The device's new camera has a feature the company is calling TimeShift, whereby it effectively takes a short video around any picture taken, allowing the user to fast-forward or rewind through time, to ensure the exact right moment gets captured. The company says its camera has more pixels per inch than the latest iPhone model, and comes with the now-industry-standard two cameras — one facing the front and one the back.
Holleran also hinted plans may be in the works to possibly update the PlayBook tablet retroactively to make it compatible with BlackBerry's new functions.
"We intend to bring BlackBerry 10 functionality to the Playbook," Holleran told CBC News. "I can’t reveal details about exactly when, but I can tell you that the Playbook picking up the BB10 code line is definitely on the roadmap for the future."
In a nod to the company's staid reputation, Heins also revealed another surprise at the launch event. Award-winning recording artist Alicia Keys has signed on to be what the company is calling a "global creative director."
Keys' role will be focused on helping the company gain traction with content creators in the music and entertainment industry. She says she's going to use the device to make unique music videos of the concerts in every stage of her upcoming world tour.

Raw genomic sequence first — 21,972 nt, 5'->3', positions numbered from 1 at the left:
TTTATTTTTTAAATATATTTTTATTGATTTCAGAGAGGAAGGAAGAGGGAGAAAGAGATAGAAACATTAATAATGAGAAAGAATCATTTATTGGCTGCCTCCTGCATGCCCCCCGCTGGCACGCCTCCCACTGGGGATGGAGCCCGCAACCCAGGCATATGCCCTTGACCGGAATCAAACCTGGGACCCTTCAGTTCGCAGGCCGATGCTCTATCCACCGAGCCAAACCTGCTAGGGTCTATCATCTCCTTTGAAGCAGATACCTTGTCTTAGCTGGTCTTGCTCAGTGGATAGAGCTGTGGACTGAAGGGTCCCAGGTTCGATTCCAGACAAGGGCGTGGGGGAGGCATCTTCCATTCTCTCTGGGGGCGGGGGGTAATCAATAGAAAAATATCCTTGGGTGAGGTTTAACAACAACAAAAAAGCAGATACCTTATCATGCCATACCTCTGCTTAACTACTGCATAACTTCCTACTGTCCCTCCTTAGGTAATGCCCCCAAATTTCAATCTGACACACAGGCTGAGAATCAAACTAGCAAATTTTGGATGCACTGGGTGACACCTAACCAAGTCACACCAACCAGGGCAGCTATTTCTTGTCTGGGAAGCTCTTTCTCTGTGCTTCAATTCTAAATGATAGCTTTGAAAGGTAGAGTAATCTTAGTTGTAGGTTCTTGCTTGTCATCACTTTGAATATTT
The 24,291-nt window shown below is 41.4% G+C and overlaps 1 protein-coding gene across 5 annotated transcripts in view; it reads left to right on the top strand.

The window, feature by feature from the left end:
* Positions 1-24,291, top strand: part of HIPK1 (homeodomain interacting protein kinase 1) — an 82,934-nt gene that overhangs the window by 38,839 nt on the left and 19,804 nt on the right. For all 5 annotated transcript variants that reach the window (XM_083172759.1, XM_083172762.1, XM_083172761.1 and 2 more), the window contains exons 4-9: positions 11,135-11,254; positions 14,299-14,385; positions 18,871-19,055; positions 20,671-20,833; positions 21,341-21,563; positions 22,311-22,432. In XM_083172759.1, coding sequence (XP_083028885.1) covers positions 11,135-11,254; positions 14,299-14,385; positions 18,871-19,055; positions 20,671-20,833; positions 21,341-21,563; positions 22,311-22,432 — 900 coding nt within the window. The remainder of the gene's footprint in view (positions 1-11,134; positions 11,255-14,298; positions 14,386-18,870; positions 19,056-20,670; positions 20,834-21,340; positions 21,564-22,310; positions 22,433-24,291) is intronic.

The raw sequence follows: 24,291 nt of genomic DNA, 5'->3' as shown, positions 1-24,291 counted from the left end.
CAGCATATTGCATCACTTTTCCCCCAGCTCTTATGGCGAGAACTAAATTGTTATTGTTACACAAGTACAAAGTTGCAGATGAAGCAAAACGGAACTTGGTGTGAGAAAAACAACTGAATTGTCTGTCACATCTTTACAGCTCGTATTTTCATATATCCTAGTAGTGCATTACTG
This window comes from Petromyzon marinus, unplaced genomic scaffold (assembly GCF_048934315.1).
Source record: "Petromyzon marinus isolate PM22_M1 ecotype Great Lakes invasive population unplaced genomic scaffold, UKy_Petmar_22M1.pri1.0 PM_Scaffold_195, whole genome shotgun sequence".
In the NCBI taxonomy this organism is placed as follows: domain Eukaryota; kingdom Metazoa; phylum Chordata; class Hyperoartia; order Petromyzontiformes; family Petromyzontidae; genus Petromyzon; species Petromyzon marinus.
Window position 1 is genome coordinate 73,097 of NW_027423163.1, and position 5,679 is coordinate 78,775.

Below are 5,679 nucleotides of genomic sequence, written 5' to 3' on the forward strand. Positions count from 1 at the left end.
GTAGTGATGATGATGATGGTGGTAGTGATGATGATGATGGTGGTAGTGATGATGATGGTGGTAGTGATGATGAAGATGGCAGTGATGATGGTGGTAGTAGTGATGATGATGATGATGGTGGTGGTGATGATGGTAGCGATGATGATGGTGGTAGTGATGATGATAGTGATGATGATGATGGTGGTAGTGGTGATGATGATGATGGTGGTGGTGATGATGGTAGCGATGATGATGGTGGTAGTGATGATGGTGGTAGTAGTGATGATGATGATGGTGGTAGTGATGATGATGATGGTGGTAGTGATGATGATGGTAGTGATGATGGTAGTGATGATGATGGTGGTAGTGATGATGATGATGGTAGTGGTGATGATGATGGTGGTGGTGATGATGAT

"It's got the ability to start to create some buzz around RIM again," Queen's University business professor Barry Cross said.
After pioneering the smartphone concept in the early 2000s, RIM has seen its grasp on the sector slowly erode since Apple released the iPhone in 2007 and several manufacturers followed quickly to market with Android-powered devices tailored to the consumer market.
"They're not really perceived as being hip or cool," Cross says of the company's recent woes.
From a high of over $150 in the summer of 2008, RIM shares fell steadily to the $6 range on the TSX as recently as September before a round of analyst optimism over RIM's chances with BB10 pushed the stock into the teens.
RIM shares have been on a tear since September, almost tripling in value after a new round of optimism surrounding the company's prospects. But investors' initial reaction to the launch was underwhelming on Wednesday, with RIM ending the trading day down 11 per cent to $13.86 on the TSX.
Recent data suggests RIM has less than five per cent of the North American market share, and the company has pinned its hopes on BlackBerry 10 to halt that slide and take back the dominance it once had.
"I think they've got something here," Cross said. "I've been a big fan of RIM for a lot of years, and hopefully this is the first step in their comeback story."